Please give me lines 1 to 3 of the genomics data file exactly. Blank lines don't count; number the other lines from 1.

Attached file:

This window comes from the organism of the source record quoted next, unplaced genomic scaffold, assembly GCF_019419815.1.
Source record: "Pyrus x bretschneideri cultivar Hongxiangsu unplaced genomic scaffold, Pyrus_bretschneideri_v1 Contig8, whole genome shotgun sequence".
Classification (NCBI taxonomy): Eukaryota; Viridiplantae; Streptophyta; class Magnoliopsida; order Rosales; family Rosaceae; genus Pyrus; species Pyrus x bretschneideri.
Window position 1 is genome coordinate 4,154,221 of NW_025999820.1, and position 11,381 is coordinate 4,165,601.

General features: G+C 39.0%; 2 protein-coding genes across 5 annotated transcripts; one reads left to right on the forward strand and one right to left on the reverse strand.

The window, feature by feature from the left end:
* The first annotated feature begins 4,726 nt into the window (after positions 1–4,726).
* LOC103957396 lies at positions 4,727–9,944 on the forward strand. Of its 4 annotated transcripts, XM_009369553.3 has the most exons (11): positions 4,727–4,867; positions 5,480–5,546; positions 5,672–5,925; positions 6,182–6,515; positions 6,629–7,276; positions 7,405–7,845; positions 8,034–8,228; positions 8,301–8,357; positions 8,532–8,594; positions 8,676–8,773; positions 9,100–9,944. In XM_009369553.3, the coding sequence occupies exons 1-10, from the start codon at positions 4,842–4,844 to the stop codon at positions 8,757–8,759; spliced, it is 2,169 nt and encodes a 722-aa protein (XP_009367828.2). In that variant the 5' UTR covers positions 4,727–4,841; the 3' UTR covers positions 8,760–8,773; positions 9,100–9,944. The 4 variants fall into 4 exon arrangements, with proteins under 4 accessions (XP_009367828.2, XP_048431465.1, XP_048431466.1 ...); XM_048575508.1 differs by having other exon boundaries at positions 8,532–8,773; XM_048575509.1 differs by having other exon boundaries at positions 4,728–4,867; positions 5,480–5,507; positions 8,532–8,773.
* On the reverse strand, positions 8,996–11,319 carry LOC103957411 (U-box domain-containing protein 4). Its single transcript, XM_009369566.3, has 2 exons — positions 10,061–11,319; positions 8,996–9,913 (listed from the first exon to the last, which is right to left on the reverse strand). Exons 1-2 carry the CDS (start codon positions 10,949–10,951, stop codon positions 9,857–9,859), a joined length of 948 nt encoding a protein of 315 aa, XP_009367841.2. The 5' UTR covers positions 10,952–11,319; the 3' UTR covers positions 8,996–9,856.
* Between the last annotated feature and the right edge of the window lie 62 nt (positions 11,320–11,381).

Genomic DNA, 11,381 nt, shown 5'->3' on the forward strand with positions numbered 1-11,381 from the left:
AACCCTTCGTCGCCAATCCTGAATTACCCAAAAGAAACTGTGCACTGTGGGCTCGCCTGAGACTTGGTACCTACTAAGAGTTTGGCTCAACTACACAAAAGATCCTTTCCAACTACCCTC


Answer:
This window comes from the organism of the source record quoted next, unplaced genomic scaffold, assembly GCF_019419815.1.
Source record: "Pyrus x bretschneideri cultivar Hongxiangsu unplaced genomic scaffold, Pyrus_bretschneideri_v1 Contig8, whole genome shotgun sequence".
Classification (NCBI taxonomy): Eukaryota; Viridiplantae; Streptophyta; class Magnoliopsida; order Rosales; family Rosaceae; genus Pyrus; species Pyrus x bretschneideri.